Sure Signs It's COVID You Have Now, Say Doctors on the Frontlines
The BA.2.12.1 subvariant is now the dominant strain of COVID-19 in the U.S. and up to 27% more contagious than BA.2. Luckily, the surges don't necessarily mean a rise in hospitalizations and severe disease. "Until we get to that steady state, we should expect that every subsequent wave is less severe than the one before it," says Dr. Aaron Richterman, an infectious disease fellow at the University of Pennsylvania. "In general, we can expect that, over time, the overall burden of severe disease is going to go down." Here are five signs you have COVID, according to experts. Read on—and to ensure your health and the health of others, don't miss these Sure Signs You've Already Had COVID.
COVID-19 Is Everywhere, Again
As the BA.2.12.1 subvariant continues to spread across the country, public health officials are warning if it feels like COVID, it probably is COVID. "[Cases are] up 27% from a week ago," says Chicago Department of Public Health Commissioner Dr. Allison Arwady. "You can see our positivity is up to 6.2% and continuing to rise. So that's why I'm guessing most of you know somebody who's had COVID pretty recently, or even has it now. There's a lot of COVID around."
How Long Should You Quarantine For?
If you test positive for COVID-19, stay home. "Let's say somebody is diagnosed with COVID and they are in a setting during a time that they might be infectious, we know that with COVID, for the first five days you need to be isolated because you can definitely be spreading COVID at that point," says Dr. Arwady. Even if you test negative, some health officials recommend wearing a mask until you feel better.
Do Not Assume You Are Immune
Being infected by Omicron does not protect against new variants, doctors say, but a combination of past infection combined with vaccination could help. "Omicron by itself sweeping through the world is not going to induce a very robust immune status protective against other variants in the future if you are not vaccinated," says Dr. Melanie Ott, an author and a senior investigator at the Gladstone Institute of Virology and Immunology at the University of California San Francisco. "The message is really get vaccinated even if you have been infected."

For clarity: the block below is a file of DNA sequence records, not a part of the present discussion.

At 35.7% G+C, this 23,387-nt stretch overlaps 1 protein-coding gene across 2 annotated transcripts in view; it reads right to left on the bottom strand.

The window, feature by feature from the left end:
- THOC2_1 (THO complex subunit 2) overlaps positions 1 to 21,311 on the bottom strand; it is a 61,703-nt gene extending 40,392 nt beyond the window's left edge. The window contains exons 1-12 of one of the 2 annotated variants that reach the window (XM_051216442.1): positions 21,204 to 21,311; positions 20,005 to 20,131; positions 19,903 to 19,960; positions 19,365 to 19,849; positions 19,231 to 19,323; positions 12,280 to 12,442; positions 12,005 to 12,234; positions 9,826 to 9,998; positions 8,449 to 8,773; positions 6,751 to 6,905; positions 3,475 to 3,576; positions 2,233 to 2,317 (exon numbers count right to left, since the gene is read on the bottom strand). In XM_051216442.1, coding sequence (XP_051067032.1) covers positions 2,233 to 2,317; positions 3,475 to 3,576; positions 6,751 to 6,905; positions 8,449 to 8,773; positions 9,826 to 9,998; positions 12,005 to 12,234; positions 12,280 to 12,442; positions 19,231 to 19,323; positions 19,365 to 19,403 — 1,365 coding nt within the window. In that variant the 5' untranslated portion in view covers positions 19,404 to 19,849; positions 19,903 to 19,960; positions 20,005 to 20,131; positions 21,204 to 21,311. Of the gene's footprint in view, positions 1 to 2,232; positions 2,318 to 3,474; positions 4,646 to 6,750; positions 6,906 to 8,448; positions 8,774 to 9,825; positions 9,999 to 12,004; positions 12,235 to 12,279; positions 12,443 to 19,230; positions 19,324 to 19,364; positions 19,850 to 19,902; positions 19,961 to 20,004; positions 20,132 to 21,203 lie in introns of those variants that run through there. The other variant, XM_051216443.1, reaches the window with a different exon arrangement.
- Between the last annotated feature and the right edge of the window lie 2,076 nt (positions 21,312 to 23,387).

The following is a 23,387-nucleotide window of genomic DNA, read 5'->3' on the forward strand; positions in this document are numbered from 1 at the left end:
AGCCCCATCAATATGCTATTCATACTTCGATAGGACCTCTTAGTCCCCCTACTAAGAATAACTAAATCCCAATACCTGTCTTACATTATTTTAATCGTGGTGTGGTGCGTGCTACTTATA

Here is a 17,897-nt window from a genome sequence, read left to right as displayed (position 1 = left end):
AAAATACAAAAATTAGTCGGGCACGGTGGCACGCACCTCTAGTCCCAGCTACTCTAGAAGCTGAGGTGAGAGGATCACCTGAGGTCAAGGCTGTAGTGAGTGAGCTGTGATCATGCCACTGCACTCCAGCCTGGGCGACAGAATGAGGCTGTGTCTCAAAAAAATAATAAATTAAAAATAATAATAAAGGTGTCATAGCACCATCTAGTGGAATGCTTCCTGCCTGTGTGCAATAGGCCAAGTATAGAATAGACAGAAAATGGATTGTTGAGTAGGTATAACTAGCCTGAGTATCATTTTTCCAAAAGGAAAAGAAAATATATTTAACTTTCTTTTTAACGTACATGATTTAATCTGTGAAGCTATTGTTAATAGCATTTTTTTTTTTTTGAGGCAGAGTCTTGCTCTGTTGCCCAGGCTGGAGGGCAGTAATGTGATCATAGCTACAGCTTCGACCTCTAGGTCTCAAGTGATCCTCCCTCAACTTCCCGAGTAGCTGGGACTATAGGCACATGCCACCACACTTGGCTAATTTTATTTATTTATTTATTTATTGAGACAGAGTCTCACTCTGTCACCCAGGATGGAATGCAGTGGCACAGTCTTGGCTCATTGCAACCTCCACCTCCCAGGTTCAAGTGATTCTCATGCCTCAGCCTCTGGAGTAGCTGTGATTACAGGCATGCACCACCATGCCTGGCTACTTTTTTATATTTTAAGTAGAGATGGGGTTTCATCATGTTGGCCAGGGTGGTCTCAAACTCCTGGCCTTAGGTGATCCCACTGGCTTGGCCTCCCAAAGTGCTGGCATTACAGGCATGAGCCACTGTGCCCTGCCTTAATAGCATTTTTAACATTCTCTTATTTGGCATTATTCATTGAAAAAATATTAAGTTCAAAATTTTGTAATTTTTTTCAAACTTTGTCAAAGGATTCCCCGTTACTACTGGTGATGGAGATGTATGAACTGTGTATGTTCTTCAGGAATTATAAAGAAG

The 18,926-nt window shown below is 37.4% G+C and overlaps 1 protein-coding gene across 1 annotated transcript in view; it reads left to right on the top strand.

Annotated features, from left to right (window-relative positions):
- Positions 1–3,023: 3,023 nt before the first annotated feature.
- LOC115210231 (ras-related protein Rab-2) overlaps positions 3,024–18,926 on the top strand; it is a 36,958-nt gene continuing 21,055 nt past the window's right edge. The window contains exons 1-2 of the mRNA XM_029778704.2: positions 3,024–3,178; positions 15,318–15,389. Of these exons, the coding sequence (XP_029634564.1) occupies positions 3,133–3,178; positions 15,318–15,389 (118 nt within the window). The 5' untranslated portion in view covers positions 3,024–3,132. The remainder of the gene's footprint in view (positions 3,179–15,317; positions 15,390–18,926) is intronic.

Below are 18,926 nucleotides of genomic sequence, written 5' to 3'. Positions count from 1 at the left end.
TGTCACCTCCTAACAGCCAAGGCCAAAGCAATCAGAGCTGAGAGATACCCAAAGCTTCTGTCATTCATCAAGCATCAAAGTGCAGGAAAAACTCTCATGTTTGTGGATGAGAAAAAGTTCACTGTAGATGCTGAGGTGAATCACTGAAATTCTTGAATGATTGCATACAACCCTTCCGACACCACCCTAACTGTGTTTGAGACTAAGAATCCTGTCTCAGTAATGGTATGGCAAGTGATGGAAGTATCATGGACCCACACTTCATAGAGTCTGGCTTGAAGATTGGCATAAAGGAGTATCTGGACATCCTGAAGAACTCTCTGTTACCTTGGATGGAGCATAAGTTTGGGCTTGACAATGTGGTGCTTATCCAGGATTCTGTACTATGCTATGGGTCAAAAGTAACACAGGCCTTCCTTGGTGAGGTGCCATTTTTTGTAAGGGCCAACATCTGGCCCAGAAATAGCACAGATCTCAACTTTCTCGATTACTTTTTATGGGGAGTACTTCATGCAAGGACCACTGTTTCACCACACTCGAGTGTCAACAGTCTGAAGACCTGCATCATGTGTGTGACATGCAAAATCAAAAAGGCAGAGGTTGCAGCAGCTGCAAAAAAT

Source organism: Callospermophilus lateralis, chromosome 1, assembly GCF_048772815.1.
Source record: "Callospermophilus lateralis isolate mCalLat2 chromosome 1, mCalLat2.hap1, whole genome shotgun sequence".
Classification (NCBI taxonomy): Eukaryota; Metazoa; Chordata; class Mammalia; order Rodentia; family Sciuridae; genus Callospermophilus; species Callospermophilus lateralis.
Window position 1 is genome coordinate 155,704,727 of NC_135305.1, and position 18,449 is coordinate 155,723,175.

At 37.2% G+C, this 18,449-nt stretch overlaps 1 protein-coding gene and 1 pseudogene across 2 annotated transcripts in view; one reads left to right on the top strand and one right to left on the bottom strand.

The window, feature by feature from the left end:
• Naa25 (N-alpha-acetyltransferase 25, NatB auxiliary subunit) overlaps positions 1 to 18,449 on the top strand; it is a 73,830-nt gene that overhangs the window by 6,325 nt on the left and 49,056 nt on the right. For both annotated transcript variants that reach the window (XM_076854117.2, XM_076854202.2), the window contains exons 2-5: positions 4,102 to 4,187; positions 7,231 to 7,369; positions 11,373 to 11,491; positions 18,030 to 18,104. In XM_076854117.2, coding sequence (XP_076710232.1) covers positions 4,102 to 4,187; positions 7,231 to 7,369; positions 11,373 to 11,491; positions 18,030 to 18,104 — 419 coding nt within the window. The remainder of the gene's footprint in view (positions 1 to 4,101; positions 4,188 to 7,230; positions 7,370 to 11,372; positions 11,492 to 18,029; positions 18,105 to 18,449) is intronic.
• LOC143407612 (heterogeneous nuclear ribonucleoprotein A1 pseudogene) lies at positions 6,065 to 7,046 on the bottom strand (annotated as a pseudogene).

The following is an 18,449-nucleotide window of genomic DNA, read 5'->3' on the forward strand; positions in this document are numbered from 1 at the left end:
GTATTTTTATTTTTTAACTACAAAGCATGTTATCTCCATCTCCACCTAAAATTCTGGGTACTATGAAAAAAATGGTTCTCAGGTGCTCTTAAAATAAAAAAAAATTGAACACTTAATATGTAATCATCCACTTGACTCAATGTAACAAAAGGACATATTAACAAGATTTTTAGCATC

Cases Are Not As Severe This Time
Virus experts are noting that symptoms of BA.2.12.1 are not as severe as previous variants. "The nature of the disease has changed," says Dr. Jonathan Dworkin, a clinical infectious diseases physician in Hawaii. "Two years ago I was seeing a steady flow of bad pneumonia cases. Now we are in a situation where people should be able to avoid that outcome by taking advantage of vaccines, pre-exposure prophylaxis (for high risk), and early antiviral therapy."
What Are Symptoms of COVID, Now?
Symptoms of BA.2.12.1 are once again mimicking those of a cold or flu—mainly fatigue and a runny nose, plus headaches, coughing, sneezing, and a sore throat, according to experts. "We've been seeing a lot more of sore throat and pharyngitis that we didn't really see before," says Nancy Crum, MD, an infectious disease specialist at Avita Health System in Galion, Ohio.
"Patients can also have gastrointestinal symptoms such as diarrhea, and loss of taste or loss of smell, although I've seen that a lot less with the newer variants."
How to Stay Safe Out There
Follow the public health fundamentals and help end this pandemic, no matter where you live—get vaccinated or boosted ASAP; if you live in an area with low vaccination rates, wear an N95 face mask, don't travel, social distance, avoid large crowds, don't go indoors with people you're not sheltering with (especially in bars), practice good hand hygiene, and to protect your life and the lives of others, don't visit any of these 35 Places You're Most Likely to Catch COVID.